Mirror Mirror: Then and Now - Samstag Museum Exhibition - University of South Australia

Uploaded by UniSouthAustralia on 01.06.2010


A year or so ago, Ann Stephens
invited me to be a part of the show after I'd
exhibited this work for the second time
at Roslyn Oxley's gallery and I thought
it was a wonderful invitation to be a part of this
I mean, it's a fantastic show.
It's a range of works that are from
very early works in the '60s
and that kind of interesting relationship to my own work
that historical relationship to optics as well as to
these artists from the '60s whom have been
very important in the influence of the development of many of
the other people's works inside of this show.

My name's Ann Stephen, I'm the curator of the exhibition,
Mirror Mirror: Then and Now.
I was interested in looking
at the idea of artists using mirrors
really prompted by a
off-the-cuff remark from the artist, Ian Burn.
He found many of his contemporaries
in New York working with mirrors,
Robert Smithson, Yoko Ono,
various other artists in this show
and it was that kind of revelation
about suddenly this advent of
the use of mirrors that I was really interested to examine.
Many of the artists in this show were
reacting against the sense of painting
being simply about the optical and
in works like Robert Smithson's which is
a floor piece upstairs, you see him bringing
mirrors into the space of the gallery and what happens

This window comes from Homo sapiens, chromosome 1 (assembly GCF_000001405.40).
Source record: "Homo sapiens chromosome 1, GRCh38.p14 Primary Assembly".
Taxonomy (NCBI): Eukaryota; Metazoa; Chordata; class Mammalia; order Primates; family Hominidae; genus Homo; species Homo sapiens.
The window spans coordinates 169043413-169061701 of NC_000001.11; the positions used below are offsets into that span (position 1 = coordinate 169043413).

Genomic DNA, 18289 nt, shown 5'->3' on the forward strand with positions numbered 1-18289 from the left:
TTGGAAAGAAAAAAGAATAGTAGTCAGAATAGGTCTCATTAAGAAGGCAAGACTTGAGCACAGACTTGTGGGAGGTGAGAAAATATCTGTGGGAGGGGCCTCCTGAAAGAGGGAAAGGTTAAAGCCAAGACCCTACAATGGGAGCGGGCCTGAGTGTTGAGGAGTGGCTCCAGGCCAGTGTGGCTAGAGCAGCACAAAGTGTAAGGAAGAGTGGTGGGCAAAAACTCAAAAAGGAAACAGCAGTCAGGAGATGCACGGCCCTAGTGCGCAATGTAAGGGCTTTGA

is that you have not only the sense
of the interior of the space becoming part of the work
but they also bring the viewer into the work.
The other aspect of the show that I wanted to pick up on
was the "now" part and to look at how contemporary
Australian artists have used mirrors and there's a range
from this work of Christian Capurro's through to
the tower of Peter Cripps and so on.
I think that these artists are artists who have
inherited the minimal conceptual legacy and
are now expanding it in various architectural ways
or taking it back to the question of painting.

A lot of the works I've made over the years
invite you to be a part of the work.
The work has the voice of
a scientist who was a very special person
in my childhood, called Julius Sumner Miller
and Julius Sumner Miller would be on the TV
where he would actually explain to you
about the physics and the wonderment of science.
You're asked to enter into the work by picking up the telephone
and to listen to the work.
There's a loop-tape inside the work
and it's the snippet of him talking about
the idea of looking into a mirror
the physics of reflection.
I feel very privileged to be in this show and it's a very exciting show to be in.